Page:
Chevron's Richmond refinery to forgo clean-air upgrades

Reuters File PhotoAfter repairing the damage from the August refinery fire in Richmond

Reuters File PhotoAfter repairing the damage from the August refinery fire in Richmond

Chevron does not plan to increase production at its fire-damaged Richmond refinery after repairs are made, allowing it to forgo requirements to install the newest clean-air technologies, the company said.

A section of the refinery was damaged in an Aug. 6 fire that sent a cloud of black smoke into the air and spurred thousands to seek medical treatment. The cause of the fire was a leaky decades-old pipe that failed due to corrosion.

In documents filed last week, Chevron told the Bay Area Air Quality Management District it would repair — not replace — its existing equipment, which means the company will not be forced to adopt the industry’s most advanced pollution equipment. Still, the company said, it will voluntarily cut air pollution emissions and replace about one-third of the facility’s potentially leaky valves and fittings.

Federal law dictates that refinery owners must install the best available pollution technology in use worldwide, but only when companies make large-scale changes to a facility.

Chevron’s decision comes after the Richmond City Council and air district passed resolutions calling for more advanced technologies to be installed.

Bay Area NewsLocalRichmondSan Francisco

Just Posted

Pharmacist Hank Chen is known for providing personalized service at Charlie’s Pharmacy in the Fillmore.<ins> (Kevin N. Hume/The Examiner)</ins>
Left: A Walgreens at 300 Gough St. is among San Francisco stores closing.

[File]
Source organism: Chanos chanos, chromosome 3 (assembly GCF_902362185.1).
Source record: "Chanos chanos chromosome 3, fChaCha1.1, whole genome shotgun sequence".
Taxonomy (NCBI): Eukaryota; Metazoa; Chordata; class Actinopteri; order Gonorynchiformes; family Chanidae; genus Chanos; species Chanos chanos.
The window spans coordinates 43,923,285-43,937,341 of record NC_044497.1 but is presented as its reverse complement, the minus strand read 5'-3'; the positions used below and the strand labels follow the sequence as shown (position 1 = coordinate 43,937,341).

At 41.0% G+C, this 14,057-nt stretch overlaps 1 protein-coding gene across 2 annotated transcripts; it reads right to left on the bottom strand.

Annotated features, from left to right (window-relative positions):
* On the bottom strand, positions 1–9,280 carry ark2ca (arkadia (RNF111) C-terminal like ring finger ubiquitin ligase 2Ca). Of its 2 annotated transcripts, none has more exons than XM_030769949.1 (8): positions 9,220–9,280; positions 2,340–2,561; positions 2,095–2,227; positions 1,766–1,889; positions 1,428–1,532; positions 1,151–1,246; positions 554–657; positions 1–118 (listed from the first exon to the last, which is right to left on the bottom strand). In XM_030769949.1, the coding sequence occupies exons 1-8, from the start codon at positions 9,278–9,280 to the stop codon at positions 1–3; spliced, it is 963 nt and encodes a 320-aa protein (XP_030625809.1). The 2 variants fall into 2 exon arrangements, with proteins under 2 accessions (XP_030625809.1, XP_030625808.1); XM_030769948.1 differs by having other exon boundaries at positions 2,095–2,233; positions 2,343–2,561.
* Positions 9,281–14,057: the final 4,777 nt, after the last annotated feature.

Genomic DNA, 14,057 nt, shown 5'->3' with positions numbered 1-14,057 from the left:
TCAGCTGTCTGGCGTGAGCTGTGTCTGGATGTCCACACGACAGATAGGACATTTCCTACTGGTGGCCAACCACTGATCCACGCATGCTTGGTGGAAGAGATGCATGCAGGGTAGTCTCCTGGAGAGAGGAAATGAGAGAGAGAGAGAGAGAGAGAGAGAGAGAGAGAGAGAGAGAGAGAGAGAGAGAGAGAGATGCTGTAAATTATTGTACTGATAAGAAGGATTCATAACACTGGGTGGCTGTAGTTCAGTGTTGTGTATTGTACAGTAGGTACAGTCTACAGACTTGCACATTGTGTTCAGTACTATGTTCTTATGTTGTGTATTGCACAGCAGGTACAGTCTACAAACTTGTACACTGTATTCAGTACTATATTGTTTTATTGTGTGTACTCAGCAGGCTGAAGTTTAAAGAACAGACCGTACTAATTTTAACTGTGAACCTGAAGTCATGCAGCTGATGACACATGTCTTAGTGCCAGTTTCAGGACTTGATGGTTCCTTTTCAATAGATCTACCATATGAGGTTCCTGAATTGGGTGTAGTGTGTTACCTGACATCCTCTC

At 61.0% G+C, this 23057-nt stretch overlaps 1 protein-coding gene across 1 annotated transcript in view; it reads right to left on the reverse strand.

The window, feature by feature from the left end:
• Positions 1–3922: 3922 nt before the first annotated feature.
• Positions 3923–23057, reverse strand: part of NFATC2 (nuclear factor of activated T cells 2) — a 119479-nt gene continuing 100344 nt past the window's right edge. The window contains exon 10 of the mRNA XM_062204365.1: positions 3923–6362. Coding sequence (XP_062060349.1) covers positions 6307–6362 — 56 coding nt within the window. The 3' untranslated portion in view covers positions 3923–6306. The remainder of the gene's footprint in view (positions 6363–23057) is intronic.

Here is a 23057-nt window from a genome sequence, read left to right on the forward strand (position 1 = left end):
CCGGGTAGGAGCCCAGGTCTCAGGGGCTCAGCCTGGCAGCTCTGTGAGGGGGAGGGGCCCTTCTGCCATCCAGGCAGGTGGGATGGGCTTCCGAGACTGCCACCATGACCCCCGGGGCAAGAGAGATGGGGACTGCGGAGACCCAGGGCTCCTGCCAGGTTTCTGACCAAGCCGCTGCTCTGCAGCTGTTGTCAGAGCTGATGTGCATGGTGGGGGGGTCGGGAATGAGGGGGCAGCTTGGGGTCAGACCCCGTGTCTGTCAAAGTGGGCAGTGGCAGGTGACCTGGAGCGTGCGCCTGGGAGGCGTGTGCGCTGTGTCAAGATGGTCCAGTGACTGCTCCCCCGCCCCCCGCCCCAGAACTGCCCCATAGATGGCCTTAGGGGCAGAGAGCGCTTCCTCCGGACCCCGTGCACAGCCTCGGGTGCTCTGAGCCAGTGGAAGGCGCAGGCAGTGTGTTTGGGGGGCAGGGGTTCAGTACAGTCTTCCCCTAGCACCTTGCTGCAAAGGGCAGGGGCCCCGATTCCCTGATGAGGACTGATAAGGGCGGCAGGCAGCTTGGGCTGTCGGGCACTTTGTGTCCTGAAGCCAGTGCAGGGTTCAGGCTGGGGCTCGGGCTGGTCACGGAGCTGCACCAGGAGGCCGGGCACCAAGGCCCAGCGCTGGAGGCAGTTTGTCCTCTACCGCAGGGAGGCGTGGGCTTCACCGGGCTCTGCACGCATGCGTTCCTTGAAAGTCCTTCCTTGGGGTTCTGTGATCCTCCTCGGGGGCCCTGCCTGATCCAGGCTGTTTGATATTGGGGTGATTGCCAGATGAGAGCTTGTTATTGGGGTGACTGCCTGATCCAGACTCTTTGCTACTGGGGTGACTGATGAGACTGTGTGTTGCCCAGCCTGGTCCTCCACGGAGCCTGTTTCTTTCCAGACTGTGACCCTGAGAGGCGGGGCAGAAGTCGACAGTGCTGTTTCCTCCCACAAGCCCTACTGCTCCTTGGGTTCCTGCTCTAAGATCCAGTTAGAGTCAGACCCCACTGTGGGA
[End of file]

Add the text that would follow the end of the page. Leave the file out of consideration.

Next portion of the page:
Walgreens closures open the door for San Francisco’s neighborhood pharmacies

‘I think you’ll see more independents start to pop up’

San Franciscans are likely to have the opportunity to vote in four different elections in 2022. (Kevin N. Hume/S.F. Examiner)
Electionpalooza: SF school board recall will kick off a flurry of local races

‘It’s going to be a lot of elections and a lot of decisions for voters to make’

Four young politicos were elected to city government on the Peninsula in 2020. From left: Redwood City Councilmember Michael Smith; South San Francisco Councilmember James Coleman; Redwood City Councilmember Lissette Espinoza-Garnica; and East Palo Alto Councilmember Antonio Lopez.<ins> (Examiner illustration/Courtesy photos)</ins>
Progressive politicians rise to power on the Peninsula. Will redistricting reverse the trend?

‘There’s this wave of young people really trying to shake things up’

The Walgreens at 4645 Mission St. in The City is among those slated to close. <ins>(Courtesy photo)</ins>
Walgreens says it’s closing five San Francisco stores due to crime. Where’s the data?

Walgreens should be transparent, enlighten San Francisco leaders about crime’s effect on business

Most Read